Over roast chicken and blueberry crumble this week, I hosted some friends for dinner who are in my public health doctoral program. As we topped ourselves off for a third glass of wine, our conversation turned to my summer residency here at Brown Miller Communications which is focused on an unusual phenomenon happening in Northern California that affects the health of young people. I explained I was doing research to develop a communications strategy on something we just don’t fully understand yet.

That night I was struck again with a familiar feeling – simply not having the answers and feeling stupid for it. For anyone who works in communications, it can be awkward to not have the right words to explain a phenomenon when you’re asked for answers.

My case in point: For a specific county in Northern California, recent data shows extremely high rates of sexually transmitted diseases (STDs) among certain young people. These numbers are literally off the charts and represent a crisis for young people in that county. At the same time, data also shows rates of teen births on the decline. A young person who has received sexuality education and has the tools and personal resources to keep themselves safe from pregnancy at a young age would logically also stay safe from STDs. But that’s not the case in this county – and no one knows why.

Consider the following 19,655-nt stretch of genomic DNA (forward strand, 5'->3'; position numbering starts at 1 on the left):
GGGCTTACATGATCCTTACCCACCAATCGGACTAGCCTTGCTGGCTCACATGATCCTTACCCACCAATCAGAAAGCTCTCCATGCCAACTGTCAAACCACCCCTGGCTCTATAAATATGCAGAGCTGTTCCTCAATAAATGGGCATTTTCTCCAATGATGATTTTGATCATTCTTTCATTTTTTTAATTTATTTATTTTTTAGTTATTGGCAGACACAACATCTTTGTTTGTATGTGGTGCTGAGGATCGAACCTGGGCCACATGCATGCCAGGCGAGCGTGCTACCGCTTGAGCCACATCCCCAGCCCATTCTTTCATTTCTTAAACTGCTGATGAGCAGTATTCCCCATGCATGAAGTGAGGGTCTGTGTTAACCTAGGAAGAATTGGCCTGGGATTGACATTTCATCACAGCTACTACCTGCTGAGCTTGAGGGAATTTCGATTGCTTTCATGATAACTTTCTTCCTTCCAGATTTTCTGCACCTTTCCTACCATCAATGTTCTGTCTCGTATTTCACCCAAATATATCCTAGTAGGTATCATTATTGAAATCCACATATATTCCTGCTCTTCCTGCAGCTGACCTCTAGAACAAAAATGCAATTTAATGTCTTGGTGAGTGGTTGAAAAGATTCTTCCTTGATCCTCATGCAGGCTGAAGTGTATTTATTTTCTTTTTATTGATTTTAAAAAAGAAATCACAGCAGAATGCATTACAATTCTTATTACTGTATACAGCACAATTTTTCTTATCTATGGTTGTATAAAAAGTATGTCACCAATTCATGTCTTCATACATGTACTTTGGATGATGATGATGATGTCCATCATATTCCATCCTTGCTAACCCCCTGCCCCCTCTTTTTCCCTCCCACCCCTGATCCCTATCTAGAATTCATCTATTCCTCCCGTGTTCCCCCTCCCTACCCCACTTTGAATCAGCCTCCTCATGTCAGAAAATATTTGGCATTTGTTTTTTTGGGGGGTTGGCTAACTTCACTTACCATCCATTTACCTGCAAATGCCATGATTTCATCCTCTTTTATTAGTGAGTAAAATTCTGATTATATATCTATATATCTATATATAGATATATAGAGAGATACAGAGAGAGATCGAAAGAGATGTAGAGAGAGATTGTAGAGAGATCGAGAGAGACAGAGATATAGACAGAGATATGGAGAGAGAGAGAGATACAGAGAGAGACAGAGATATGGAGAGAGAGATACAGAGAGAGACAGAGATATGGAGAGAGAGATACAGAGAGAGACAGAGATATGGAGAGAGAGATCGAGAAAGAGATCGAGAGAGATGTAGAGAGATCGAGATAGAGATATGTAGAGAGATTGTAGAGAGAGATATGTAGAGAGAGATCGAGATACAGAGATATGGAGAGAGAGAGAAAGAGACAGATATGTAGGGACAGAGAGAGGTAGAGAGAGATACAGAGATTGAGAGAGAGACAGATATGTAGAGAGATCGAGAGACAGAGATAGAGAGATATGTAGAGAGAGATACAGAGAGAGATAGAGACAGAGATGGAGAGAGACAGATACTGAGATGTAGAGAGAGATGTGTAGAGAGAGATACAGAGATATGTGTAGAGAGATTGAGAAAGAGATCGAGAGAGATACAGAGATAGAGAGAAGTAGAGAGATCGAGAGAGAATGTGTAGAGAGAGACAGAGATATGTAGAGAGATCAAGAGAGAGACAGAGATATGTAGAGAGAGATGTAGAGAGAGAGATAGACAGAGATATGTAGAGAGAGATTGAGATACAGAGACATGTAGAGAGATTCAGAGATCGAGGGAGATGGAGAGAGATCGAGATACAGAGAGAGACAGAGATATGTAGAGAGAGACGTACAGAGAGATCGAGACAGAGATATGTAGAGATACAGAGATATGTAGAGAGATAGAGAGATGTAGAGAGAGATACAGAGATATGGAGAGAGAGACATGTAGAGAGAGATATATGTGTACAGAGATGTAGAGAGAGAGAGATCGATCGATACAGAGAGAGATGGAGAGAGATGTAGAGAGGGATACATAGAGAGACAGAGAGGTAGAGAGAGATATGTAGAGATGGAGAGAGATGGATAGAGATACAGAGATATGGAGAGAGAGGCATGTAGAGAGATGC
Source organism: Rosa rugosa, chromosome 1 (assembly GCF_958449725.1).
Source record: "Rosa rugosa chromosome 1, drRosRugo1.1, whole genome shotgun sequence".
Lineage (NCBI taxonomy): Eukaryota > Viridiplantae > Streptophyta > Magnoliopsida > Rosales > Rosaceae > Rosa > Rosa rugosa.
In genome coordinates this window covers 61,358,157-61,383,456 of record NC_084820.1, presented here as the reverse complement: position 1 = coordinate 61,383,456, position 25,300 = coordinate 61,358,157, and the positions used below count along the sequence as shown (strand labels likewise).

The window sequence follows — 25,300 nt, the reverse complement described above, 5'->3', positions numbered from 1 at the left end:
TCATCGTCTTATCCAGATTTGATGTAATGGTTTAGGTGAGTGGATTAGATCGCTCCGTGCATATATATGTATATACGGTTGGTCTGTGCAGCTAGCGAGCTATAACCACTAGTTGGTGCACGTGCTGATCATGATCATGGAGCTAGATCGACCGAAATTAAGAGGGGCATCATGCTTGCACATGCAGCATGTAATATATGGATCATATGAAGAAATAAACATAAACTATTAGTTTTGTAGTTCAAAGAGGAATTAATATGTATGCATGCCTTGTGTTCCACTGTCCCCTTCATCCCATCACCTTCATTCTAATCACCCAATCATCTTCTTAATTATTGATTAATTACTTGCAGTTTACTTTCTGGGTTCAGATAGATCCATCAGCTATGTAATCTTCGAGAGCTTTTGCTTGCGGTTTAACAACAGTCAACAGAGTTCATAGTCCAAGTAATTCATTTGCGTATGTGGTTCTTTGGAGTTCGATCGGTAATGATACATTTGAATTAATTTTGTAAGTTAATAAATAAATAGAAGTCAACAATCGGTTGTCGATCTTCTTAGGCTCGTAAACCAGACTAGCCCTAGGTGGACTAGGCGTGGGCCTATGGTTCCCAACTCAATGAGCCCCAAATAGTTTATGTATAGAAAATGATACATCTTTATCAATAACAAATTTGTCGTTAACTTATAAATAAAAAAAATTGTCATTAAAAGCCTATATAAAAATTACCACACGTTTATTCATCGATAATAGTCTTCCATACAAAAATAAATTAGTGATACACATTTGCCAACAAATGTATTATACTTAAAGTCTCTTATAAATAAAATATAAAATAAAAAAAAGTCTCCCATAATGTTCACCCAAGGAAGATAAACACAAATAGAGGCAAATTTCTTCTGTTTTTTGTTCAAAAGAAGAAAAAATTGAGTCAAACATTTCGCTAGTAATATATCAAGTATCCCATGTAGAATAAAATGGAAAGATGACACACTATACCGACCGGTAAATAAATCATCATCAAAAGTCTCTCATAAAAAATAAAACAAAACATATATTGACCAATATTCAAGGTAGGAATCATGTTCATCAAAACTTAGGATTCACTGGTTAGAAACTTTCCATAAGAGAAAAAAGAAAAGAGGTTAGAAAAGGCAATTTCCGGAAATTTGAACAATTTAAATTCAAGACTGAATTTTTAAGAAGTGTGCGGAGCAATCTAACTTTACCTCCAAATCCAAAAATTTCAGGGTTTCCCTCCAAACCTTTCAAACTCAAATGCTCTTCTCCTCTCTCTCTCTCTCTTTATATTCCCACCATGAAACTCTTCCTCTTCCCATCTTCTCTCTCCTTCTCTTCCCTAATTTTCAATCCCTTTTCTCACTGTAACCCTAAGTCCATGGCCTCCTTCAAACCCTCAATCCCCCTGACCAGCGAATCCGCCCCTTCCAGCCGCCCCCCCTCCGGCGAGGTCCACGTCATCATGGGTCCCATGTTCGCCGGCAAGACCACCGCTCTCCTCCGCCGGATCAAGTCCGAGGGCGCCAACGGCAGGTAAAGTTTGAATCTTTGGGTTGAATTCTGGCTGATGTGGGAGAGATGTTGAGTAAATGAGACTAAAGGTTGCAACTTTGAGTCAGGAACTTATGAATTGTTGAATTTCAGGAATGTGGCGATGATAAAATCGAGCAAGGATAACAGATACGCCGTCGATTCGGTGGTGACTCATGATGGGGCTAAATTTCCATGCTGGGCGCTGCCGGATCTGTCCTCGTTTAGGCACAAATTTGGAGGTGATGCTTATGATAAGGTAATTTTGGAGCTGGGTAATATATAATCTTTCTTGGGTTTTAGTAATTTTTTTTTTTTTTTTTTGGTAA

Social science research – and the communications strategies that sprout out of it – is all about searching for answers where there aren’t any yet. Doing social science research can make you feel stupid and at a loss for effectively communicating about an urgent issue. For my project, communications must be tailored to different audiences affected by high rates of STDs and those with the potential to help solve the problem, including teens, parents, community leaders and public health professionals. But before that can happen, research is needed to understand community perceptions about why this is happening and what we can do about it. In other words, we have to push into the unknown.

In my experience you can’t let feeling stupid or not having all the answers stop you from delivering authentic, honest communications about an issue. I don’t need stacks of conclusive research to conduct interviews and talk about this problem affecting young people, but I do need to communicate compassionately and authentically about what we know and what we’re learning. And I also need a willingness to embrace stupidity – for now.